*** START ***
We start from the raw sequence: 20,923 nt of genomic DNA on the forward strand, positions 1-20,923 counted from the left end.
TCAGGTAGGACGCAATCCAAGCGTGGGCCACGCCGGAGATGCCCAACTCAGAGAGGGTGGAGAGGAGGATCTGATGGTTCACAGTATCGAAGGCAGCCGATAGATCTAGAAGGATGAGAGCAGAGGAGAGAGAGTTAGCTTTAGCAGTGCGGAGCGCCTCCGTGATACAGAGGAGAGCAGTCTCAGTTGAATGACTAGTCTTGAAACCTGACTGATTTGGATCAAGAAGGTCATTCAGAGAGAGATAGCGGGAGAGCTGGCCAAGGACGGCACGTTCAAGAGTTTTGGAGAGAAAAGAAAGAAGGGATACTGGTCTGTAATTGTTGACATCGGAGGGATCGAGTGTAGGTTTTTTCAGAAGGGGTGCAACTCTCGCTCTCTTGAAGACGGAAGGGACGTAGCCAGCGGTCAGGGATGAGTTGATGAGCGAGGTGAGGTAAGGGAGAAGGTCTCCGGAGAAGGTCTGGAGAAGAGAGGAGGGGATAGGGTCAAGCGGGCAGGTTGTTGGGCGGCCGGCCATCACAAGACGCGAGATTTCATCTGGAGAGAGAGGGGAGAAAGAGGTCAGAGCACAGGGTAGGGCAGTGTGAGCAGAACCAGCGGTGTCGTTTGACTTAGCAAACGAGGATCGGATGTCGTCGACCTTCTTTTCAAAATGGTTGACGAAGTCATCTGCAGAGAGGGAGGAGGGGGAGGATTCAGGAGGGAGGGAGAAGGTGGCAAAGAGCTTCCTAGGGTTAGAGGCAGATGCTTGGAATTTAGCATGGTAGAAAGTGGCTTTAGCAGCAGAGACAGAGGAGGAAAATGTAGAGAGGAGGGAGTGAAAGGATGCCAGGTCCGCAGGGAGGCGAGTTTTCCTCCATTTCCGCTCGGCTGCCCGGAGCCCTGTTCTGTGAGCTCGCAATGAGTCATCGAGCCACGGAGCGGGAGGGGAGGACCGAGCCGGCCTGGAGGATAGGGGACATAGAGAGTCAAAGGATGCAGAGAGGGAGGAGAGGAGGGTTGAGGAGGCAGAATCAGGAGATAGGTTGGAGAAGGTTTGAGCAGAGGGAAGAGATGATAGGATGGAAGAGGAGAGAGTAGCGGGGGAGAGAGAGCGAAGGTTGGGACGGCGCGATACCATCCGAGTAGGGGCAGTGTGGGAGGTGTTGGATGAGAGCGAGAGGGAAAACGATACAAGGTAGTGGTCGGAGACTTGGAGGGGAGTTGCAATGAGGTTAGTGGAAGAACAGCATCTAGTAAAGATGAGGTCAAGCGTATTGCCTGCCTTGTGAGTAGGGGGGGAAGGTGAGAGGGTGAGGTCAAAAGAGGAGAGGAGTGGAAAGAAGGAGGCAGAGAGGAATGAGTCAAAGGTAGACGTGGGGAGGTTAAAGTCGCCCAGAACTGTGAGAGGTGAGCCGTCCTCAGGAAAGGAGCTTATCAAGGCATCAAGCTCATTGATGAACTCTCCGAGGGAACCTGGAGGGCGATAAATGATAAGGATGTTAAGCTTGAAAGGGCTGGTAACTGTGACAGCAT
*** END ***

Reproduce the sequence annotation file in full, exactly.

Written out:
We start from the raw sequence: 20,923 nt of genomic DNA on the forward strand, positions 1-20,923 counted from the left end.
TCAGGTAGGACGCAATCCAAGCGTGGGCCACGCCGGAGATGCCCAACTCAGAGAGGGTGGAGAGGAGGATCTGATGGTTCACAGTATCGAAGGCAGCCGATAGATCTAGAAGGATGAGAGCAGAGGAGAGAGAGTTAGCTTTAGCAGTGCGGAGCGCCTCCGTGATACAGAGGAGAGCAGTCTCAGTTGAATGACTAGTCTTGAAACCTGACTGATTTGGATCAAGAAGGTCATTCAGAGAGAGATAGCGGGAGAGCTGGCCAAGGACGGCACGTTCAAGAGTTTTGGAGAGAAAAGAAAGAAGGGATACTGGTCTGTAATTGTTGACATCGGAGGGATCGAGTGTAGGTTTTTTCAGAAGGGGTGCAACTCTCGCTCTCTTGAAGACGGAAGGGACGTAGCCAGCGGTCAGGGATGAGTTGATGAGCGAGGTGAGGTAAGGGAGAAGGTCTCCGGAGAAGGTCTGGAGAAGAGAGGAGGGGATAGGGTCAAGCGGGCAGGTTGTTGGGCGGCCGGCCATCACAAGACGCGAGATTTCATCTGGAGAGAGAGGGGAGAAAGAGGTCAGAGCACAGGGTAGGGCAGTGTGAGCAGAACCAGCGGTGTCGTTTGACTTAGCAAACGAGGATCGGATGTCGTCGACCTTCTTTTCAAAATGGTTGACGAAGTCATCTGCAGAGAGGGAGGAGGGGGAGGATTCAGGAGGGAGGGAGAAGGTGGCAAAGAGCTTCCTAGGGTTAGAGGCAGATGCTTGGAATTTAGCATGGTAGAAAGTGGCTTTAGCAGCAGAGACAGAGGAGGAAAATGTAGAGAGGAGGGAGTGAAAGGATGCCAGGTCCGCAGGGAGGCGAGTTTTCCTCCATTTCCGCTCGGCTGCCCGGAGCCCTGTTCTGTGAGCTCGCAATGAGTCATCGAGCCACGGAGCGGGAGGGGAGGACCGAGCCGGCCTGGAGGATAGGGGACATAGAGAGTCAAAGGATGCAGAGAGGGAGGAGAGGAGGGTTGAGGAGGCAGAATCAGGAGATAGGTTGGAGAAGGTTTGAGCAGAGGGAAGAGATGATAGGATGGAAGAGGAGAGAGTAGCGGGGGAGAGAGAGCGAAGGTTGGGACGGCGCGATACCATCCGAGTAGGGGCAGTGTGGGAGGTGTTGGATGAGAGCGAGAGGGAAAACGATACAAGGTAGTGGTCGGAGACTTGGAGGGGAGTTGCAATGAGGTTAGTGGAAGAACAGCATCTAGTAAAGATGAGGTCAAGCGTATTGCCTGCCTTGTGAGTAGGGGGGGAAGGTGAGAGGGTGAGGTCAAAAGAGGAGAGGAGTGGAAAGAAGGAGGCAGAGAGGAATGAGTCAAAGGTAGACGTGGGGAGGTTAAAGTCGCCCAGAACTGTGAGAGGTGAGCCGTCCTCAGGAAAGGAGCTTATCAAGGCATCAAGCTCATTGATGAACTCTCCGAGGGAACCTGGAGGGCGATAAATGATAAGGATGTTAAGCTTGAAAGGGCTGGTAACTGTGACAGCAT